Accounting Jobs: Advisors Think Differently Than Technical Experts

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Accounting managers, supervisors and partners need training to oversee a team and manage projects, but there is even more required when they serve clients.

Unlike mastering technical procedures and processes, accountants who advance in their careers will be responsible for proactive advisory conversations with clients to support business growth and wealth preservation.

There is training, but also a mindset that goes along with providing client guidance. How do accounting advisors think differently than technical experts? Let us count the ways.

Training for Accounting Advisors

If you have the career goal of being a technical analyst, auditor, tax planner or other accounting specialist, there will be times when you need to translate the numbers for your direct supervisor or for clients.

Some of the training needed to advise clients includes what used to be called soft skills but are really client experience skills. They may include:

  • Communications – Spoken and written
  • Problem Solving – Identification and prioritization
  • Collaboration – Internal and external teams
  • Imagination – Alternative ideation
  • Context – Understanding the client’s big picture
  • Self-Assurance – Confidence to deliver information

These skills seem like personal improvement skills, and they are. To deliver trustworthy information to clients, you need to have the confidence and the right data to connect dots beyond what the numbers tell you initially.

Imagine that you are providing financials for a nonprofit real estate deal, and you notice that an approved federal grant is not figured into the final closing. You check with your technical team, and they say the original documents don’t have the grant. You call the client’s finance manager and communicate the missing data to confirm that it is not calculated into the initial transaction. You learn that the grant is intended to be part of future working capital in years two and three of the project. Your collaboration and communication on the transaction provides context for asking the right questions and ensuring accurate financials.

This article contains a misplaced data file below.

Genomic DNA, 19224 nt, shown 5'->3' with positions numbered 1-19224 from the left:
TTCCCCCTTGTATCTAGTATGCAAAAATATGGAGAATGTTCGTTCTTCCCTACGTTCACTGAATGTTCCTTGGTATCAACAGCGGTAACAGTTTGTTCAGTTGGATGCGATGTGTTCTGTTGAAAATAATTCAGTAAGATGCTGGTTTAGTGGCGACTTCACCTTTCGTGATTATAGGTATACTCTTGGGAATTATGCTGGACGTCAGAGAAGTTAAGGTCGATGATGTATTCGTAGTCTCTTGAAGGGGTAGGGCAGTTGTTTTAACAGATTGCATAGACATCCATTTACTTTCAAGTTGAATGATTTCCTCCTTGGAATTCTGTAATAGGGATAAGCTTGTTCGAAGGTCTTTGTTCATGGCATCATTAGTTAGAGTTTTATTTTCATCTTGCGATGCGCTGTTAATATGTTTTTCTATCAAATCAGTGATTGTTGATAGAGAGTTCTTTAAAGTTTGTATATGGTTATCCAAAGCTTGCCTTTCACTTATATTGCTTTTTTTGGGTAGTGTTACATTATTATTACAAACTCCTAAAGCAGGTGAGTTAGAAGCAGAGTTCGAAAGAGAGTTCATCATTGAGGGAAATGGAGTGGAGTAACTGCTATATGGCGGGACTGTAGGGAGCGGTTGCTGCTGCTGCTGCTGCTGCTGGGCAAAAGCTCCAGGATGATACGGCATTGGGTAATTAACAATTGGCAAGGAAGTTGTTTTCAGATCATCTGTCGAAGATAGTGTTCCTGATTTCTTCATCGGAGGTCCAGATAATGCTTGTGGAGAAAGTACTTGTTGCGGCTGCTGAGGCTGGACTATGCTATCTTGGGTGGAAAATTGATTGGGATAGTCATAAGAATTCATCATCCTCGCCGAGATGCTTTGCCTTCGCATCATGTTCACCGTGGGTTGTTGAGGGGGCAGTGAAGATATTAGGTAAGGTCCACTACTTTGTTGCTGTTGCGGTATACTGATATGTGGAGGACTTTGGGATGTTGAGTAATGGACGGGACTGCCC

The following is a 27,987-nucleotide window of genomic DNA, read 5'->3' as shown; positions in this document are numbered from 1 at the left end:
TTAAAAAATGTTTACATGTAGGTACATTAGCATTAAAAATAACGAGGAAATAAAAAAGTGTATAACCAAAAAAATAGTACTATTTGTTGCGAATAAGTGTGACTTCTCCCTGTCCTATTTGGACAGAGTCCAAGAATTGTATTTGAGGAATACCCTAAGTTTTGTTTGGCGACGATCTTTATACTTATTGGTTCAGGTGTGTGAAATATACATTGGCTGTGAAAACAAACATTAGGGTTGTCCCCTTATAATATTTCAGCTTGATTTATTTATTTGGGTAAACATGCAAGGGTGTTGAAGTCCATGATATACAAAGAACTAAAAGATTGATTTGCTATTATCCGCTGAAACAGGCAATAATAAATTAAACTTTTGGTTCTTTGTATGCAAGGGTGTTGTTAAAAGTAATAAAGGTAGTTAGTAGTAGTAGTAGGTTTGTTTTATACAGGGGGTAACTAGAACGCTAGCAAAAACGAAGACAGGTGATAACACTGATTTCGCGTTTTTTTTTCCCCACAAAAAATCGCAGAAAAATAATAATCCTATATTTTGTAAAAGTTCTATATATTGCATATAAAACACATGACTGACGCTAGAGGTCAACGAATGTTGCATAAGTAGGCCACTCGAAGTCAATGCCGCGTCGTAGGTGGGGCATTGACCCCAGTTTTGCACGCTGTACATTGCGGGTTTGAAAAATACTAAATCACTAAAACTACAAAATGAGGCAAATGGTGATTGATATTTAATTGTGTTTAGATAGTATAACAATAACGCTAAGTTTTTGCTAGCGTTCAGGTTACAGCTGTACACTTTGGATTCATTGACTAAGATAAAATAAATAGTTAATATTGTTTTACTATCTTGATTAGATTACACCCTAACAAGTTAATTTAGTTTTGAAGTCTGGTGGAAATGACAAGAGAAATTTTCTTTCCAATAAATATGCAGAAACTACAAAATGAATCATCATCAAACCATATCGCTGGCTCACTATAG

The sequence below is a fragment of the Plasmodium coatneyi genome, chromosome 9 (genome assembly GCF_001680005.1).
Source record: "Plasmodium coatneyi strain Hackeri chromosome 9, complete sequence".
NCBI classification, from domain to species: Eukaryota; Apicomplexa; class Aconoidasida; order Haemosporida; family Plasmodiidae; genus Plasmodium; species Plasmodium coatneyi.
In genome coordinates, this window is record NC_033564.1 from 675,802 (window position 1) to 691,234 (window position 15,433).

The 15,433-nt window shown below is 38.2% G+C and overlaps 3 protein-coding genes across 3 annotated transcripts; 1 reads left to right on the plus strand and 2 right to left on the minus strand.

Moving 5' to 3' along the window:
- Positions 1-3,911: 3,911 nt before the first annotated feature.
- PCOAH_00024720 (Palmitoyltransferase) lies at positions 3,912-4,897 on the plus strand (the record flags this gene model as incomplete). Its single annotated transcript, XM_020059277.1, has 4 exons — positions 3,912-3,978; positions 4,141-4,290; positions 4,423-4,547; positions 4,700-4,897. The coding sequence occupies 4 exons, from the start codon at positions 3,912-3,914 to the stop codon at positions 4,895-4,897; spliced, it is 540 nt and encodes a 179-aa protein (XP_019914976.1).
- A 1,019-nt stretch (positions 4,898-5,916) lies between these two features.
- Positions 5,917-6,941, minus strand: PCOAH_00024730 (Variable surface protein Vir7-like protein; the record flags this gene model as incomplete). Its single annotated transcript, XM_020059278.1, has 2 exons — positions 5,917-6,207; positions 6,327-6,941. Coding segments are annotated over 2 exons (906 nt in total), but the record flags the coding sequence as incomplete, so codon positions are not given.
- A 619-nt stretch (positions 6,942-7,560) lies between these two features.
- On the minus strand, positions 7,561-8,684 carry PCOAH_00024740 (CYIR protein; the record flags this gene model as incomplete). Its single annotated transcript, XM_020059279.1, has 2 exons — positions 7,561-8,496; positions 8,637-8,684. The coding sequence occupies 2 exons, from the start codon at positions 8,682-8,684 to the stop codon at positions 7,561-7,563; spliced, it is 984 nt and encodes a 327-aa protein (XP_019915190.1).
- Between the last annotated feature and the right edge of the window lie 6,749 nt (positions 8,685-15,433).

Firms can provide this training as part of your advancement in accounting. During your quarterly and annual performance review, ask about mentoring and skill building that you want to improve. These skills are important for technical personnel, too, but they are critical for a positive client experience.

Mindset of an Accounting Advisor

To be trained as an accounting advisor, you need to think like your clients. What challenges do they face that you can solve with knowledge and technical skills? How does your work give them better cash flow, a lowered tax impact or business growth?

Clients are focused on business growth for a different reason than finance people. Clients are building a purposeful life and a legacy. Finance people are focused on top line and bottom line growth as well as efficiency and forecasting. When the two mindsets are aligned, everyone is happy.

While it helps to have a business background in accounting, it’s not required. An entrepreneurial mindset aligns the mission and vision of the business with the back-end finance structure to make it happen.

Here are some things to talk to clients about to understand their goals for their business and their lives.

  • Why did you get into this business?
  • What do you love about it and what are your personal strengths?
  • Where do you see the business headed in five years?

These questions will help you get to know the client’s motivations and goals that support your best financial recommendations.

Accounting jobs can be technical professions and they can lead to broader consultative roles that help business owners and organizations change lives. Using your technical financial skills and an understanding of the client’s motivations and goals, you have the opportunity to make a difference in your community and also thrive with it.

See Career opportunities at LvHJ

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